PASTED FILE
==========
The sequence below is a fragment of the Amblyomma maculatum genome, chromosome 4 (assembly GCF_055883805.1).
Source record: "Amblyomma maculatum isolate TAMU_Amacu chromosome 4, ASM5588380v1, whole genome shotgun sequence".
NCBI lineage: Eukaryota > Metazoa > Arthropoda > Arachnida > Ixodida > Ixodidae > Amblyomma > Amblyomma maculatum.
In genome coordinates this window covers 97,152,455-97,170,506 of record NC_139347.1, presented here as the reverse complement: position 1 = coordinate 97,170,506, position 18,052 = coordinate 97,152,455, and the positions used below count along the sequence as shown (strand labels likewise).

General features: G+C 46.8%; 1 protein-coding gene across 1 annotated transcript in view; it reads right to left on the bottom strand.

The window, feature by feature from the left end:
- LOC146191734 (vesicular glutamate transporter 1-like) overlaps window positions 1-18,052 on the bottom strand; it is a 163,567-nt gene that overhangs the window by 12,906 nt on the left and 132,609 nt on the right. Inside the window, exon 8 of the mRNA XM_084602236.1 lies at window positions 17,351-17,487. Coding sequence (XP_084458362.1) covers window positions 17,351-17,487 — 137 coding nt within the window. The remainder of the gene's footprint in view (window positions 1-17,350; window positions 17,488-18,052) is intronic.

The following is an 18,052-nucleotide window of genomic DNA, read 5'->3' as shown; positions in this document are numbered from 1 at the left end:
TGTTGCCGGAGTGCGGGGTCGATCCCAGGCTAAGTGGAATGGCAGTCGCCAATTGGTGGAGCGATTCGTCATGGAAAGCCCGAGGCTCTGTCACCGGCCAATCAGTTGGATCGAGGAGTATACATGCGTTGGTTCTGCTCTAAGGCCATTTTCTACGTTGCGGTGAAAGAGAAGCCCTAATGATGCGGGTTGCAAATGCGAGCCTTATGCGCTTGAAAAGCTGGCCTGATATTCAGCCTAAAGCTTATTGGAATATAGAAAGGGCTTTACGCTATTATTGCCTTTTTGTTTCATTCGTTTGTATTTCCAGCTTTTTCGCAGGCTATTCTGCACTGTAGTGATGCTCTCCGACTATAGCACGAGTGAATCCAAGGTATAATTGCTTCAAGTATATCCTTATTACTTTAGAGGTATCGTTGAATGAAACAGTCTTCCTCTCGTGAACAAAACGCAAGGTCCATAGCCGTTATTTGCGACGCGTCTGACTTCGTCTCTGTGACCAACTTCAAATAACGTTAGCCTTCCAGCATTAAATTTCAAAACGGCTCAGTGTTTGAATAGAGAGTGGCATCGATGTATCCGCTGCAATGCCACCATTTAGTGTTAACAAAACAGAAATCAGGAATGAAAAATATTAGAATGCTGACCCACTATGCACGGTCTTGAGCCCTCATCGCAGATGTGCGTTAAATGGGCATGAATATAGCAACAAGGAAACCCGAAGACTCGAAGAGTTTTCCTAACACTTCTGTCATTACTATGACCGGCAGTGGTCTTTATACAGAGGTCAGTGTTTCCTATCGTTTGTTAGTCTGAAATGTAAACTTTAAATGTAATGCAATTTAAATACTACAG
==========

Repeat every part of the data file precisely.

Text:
The sequence below is a fragment of the Amblyomma maculatum genome, chromosome 4 (assembly GCF_055883805.1).
Source record: "Amblyomma maculatum isolate TAMU_Amacu chromosome 4, ASM5588380v1, whole genome shotgun sequence".
NCBI lineage: Eukaryota > Metazoa > Arthropoda > Arachnida > Ixodida > Ixodidae > Amblyomma > Amblyomma maculatum.
In genome coordinates this window covers 97,152,455-97,170,506 of record NC_139347.1, presented here as the reverse complement: position 1 = coordinate 97,170,506, position 18,052 = coordinate 97,152,455, and the positions used below count along the sequence as shown (strand labels likewise).

General features: G+C 46.8%; 1 protein-coding gene across 1 annotated transcript in view; it reads right to left on the bottom strand.

The window, feature by feature from the left end:
- LOC146191734 (vesicular glutamate transporter 1-like) overlaps window positions 1-18,052 on the bottom strand; it is a 163,567-nt gene that overhangs the window by 12,906 nt on the left and 132,609 nt on the right. Inside the window, exon 8 of the mRNA XM_084602236.1 lies at window positions 17,351-17,487. Coding sequence (XP_084458362.1) covers window positions 17,351-17,487 — 137 coding nt within the window. The remainder of the gene's footprint in view (window positions 1-17,350; window positions 17,488-18,052) is intronic.

The following is an 18,052-nucleotide window of genomic DNA, read 5'->3' as shown; positions in this document are numbered from 1 at the left end:
TGTTGCCGGAGTGCGGGGTCGATCCCAGGCTAAGTGGAATGGCAGTCGCCAATTGGTGGAGCGATTCGTCATGGAAAGCCCGAGGCTCTGTCACCGGCCAATCAGTTGGATCGAGGAGTATACATGCGTTGGTTCTGCTCTAAGGCCATTTTCTACGTTGCGGTGAAAGAGAAGCCCTAATGATGCGGGTTGCAAATGCGAGCCTTATGCGCTTGAAAAGCTGGCCTGATATTCAGCCTAAAGCTTATTGGAATATAGAAAGGGCTTTACGCTATTATTGCCTTTTTGTTTCATTCGTTTGTATTTCCAGCTTTTTCGCAGGCTATTCTGCACTGTAGTGATGCTCTCCGACTATAGCACGAGTGAATCCAAGGTATAATTGCTTCAAGTATATCCTTATTACTTTAGAGGTATCGTTGAATGAAACAGTCTTCCTCTCGTGAACAAAACGCAAGGTCCATAGCCGTTATTTGCGACGCGTCTGACTTCGTCTCTGTGACCAACTTCAAATAACGTTAGCCTTCCAGCATTAAATTTCAAAACGGCTCAGTGTTTGAATAGAGAGTGGCATCGATGTATCCGCTGCAATGCCACCATTTAGTGTTAACAAAACAGAAATCAGGAATGAAAAATATTAGAATGCTGACCCACTATGCACGGTCTTGAGCCCTCATCGCAGATGTGCGTTAAATGGGCATGAATATAGCAACAAGGAAACCCGAAGACTCGAAGAGTTTTCCTAACACTTCTGTCATTACTATGACCGGCAGTGGTCTTTATACAGAGGTCAGTGTTTCCTATCGTTTGTTAGTCTGAAATGTAAACTTTAAATGTAATGCAATTTAAATACTACAG